Boondocking


We went Boondocking in the Bearberry Valley on crown-land, near Sundre, Alberta during the Calgary Stampede.  Although we have dry camped quite often, this was our first time camping in the Boondocks. We called our spot “Cul-de-sac and found it private and quite.  One evening a Deer visited us and at night one could hear the Stallions arguing at the salt lick. Click on photos for larger images. ©

We used a fire-pit that someone else had left and cleared the campsite of some broken glass, broken cans and some litter like foil, bottle caps, etc. There were some mosquitoes, but the fire and insect repel-ant helped.  Please click on photo for larger image. ©

“One dictionary defines boondocks as slang for rough backwoods or bush country. The term boondocking, also known to RV enthusiast as dispersed camping, dry camping or coyote camping, is used to describe camping in the midst of nature without the use of commercial campgrounds and hookups.” – Boondocking guide.com

Thunderstorm approaching. Photo taken from our campsite. Click on photos for larger images. ©

Sandhill Crane Click on photos for larger images ©

We saw two Sandhill Cranes, at the time we didn’t know what type of cranes they were, but by chance Rick Braveheart had just written an excellent post on them, called  “Photo Book Review – On Ancient Wings” on he’s blog The Great American Landscape.

Do you enjoy gorgeous photography books filled with stunning images of birds and landscapes or reading page turning stories about wildlife and nature? If so, On Ancient Wings-The Sandhill Cranes of North America by photographer Michael Forsberg is a must read.- The Great American Landscape.

There were three Black Bears in the area feeding on a dead horse. We only saw two at a time, the sow tried to keep the younger one away most of the time. Click on photos for larger images ©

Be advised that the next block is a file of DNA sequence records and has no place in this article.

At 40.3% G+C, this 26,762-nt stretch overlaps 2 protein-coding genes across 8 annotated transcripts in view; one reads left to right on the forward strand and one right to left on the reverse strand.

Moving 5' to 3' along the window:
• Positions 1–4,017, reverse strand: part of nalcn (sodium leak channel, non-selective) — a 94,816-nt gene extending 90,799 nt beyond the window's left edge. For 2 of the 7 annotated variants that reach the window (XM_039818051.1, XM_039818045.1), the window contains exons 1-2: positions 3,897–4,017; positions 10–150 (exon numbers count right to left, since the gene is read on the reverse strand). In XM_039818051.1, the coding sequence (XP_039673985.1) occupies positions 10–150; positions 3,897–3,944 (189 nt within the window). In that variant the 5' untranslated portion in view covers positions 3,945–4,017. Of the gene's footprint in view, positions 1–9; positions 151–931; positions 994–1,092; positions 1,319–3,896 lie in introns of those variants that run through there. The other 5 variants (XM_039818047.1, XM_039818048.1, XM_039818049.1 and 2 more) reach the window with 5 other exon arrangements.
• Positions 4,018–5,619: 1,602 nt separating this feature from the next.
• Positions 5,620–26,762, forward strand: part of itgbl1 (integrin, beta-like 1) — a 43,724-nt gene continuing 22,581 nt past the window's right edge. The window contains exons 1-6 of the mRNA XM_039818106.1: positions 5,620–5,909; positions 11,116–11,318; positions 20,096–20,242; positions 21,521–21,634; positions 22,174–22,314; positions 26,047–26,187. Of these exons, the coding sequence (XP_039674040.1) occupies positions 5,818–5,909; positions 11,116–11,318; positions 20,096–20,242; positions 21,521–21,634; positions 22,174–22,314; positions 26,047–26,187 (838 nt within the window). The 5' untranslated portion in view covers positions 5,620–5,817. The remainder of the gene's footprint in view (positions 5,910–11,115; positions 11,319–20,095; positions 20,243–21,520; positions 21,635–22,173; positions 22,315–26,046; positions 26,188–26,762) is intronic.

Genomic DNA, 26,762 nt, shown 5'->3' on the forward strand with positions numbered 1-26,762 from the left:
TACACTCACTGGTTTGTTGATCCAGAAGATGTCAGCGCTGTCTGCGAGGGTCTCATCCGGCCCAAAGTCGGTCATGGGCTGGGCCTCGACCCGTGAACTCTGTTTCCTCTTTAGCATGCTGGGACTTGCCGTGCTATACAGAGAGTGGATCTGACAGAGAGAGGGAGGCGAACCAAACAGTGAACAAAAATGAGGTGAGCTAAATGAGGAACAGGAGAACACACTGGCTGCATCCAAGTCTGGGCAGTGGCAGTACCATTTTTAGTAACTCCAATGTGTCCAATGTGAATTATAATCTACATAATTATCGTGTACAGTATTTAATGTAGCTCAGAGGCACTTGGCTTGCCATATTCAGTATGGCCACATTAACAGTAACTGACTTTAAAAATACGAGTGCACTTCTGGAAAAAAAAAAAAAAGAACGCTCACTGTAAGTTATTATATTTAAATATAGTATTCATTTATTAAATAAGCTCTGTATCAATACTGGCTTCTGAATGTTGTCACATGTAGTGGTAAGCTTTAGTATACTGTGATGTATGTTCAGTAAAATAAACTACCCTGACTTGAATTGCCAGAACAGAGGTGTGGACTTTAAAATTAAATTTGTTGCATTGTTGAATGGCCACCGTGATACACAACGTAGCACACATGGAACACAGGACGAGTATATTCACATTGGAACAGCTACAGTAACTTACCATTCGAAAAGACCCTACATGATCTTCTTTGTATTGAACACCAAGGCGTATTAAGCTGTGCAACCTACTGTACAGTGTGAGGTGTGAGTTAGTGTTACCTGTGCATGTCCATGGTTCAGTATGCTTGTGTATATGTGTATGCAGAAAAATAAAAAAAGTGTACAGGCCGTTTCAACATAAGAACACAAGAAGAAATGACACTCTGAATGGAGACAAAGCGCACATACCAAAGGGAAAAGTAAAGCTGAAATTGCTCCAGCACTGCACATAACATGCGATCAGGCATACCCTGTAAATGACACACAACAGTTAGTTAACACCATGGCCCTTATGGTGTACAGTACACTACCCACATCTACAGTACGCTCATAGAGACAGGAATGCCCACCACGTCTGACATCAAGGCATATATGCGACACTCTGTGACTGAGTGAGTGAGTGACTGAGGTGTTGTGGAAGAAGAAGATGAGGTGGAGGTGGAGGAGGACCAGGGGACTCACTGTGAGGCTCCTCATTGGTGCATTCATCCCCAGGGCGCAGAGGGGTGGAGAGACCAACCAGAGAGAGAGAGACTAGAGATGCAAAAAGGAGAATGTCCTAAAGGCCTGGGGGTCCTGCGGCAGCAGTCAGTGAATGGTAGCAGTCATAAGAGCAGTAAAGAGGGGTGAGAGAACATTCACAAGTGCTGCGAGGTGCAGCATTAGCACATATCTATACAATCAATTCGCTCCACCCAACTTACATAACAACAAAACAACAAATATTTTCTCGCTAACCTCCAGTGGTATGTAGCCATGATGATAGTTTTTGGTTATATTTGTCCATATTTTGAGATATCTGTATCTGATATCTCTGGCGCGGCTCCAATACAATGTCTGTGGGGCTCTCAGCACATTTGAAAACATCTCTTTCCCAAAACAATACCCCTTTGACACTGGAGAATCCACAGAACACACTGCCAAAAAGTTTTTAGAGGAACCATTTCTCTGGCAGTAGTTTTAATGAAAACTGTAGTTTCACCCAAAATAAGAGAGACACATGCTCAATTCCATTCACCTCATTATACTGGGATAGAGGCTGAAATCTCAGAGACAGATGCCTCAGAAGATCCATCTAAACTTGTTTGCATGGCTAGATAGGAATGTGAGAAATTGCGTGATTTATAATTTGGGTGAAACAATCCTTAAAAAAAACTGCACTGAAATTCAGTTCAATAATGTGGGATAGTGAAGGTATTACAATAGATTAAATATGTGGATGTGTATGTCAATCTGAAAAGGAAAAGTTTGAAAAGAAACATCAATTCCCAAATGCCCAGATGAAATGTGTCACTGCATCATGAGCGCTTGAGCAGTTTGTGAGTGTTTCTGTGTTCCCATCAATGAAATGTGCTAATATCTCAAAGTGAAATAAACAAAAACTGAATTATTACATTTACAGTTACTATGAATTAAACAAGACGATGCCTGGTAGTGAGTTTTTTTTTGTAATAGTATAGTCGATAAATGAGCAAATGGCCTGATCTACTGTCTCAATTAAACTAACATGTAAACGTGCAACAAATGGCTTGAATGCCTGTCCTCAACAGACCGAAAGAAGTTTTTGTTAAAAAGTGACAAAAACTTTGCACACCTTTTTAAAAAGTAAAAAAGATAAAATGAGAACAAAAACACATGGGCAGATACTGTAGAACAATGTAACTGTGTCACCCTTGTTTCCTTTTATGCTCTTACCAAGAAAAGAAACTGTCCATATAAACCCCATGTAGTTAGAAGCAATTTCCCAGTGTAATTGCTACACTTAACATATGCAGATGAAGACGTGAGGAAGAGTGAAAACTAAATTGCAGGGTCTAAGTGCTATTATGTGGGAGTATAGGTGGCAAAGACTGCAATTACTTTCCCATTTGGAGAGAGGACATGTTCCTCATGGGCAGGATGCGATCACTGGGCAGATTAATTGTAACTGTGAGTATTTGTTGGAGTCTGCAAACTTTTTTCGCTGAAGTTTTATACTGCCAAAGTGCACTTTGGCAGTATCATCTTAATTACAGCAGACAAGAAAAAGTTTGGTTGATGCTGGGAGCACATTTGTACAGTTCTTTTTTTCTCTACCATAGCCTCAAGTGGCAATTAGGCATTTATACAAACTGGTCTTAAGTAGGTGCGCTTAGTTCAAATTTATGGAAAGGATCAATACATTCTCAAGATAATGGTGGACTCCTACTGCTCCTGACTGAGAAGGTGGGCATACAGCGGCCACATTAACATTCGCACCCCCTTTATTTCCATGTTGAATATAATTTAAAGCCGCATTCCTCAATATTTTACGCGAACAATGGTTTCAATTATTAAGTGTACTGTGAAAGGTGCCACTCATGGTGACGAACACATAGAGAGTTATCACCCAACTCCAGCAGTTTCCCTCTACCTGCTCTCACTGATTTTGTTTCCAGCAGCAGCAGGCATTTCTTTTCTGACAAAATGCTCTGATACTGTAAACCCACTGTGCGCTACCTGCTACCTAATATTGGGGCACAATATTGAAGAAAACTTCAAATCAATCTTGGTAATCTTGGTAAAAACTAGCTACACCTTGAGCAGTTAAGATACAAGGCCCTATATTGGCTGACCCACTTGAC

Black Bear. Click on photos for larger images ©

Bears don’t only eat Berries. Click on photos for larger images ©

Sunset. Photo taken from our campsite. Click on photos for larger images ©

Mosquito and lantern. Click on photos for larger images ©

Evening. Photo taken from our campsite.Click on photos for larger images ©

We saw quite a few Feral Horses again. Click on photos for larger images ©


“Wild horses” or “feral horses”? The debate rages on in Alberta, Canada. The provincial government believes that the wild horses west of Sundre, Alberta are the descendants of domestic horses used in logging and guiding/outfitting operations in the early 1900’s. The Wild Horse Society of Alberta (WHOAS) believes that they are of Spanish descent. WHOAS is so sure of this that they have sent away DNA samples to the University of Texas, Equine Genetics Lab for testing.Wild Horses Of Alberta.

Horses at Salt Lick. Click on photos for larger images ©

Deer. Click on photos for larger images ©

Deer. Click on photos for larger images ©

Deer in the meadows. Click on photos for larger images ©

The meadows. Click on photos for larger images ©

“Paptert” (Porridge Pie)and Steak in a Dutchoven. Click on photos for larger images ©

South African side dish with BBQ!
Paptert recipe in English
Paptert – my ma s’n!

You might also like:

Horses Slideshow ©

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8 comments

  1. Jou nou ook gevind na jou link na my blog, sal bietjie weer kom inloer ook. Bly om te sien jy praat en gebruik nog Afrikaans. Ons is nou net so oor 20 jaar in die UK, praat dit tuis en my dogter praat dit nou met haar babatjie. Beste taal!

    Like

    • Dit is wonderlike nuus 💞
      Ons praat amper meer Afrikaans as Engels 😉
      Ek is bly ons kan almal op die blogosfeer konnekteer.
      Ons het drie kleinkinders, hulle twede taal is Frans, want dit is beter vir hulle toekoms.

      Liked by 1 person

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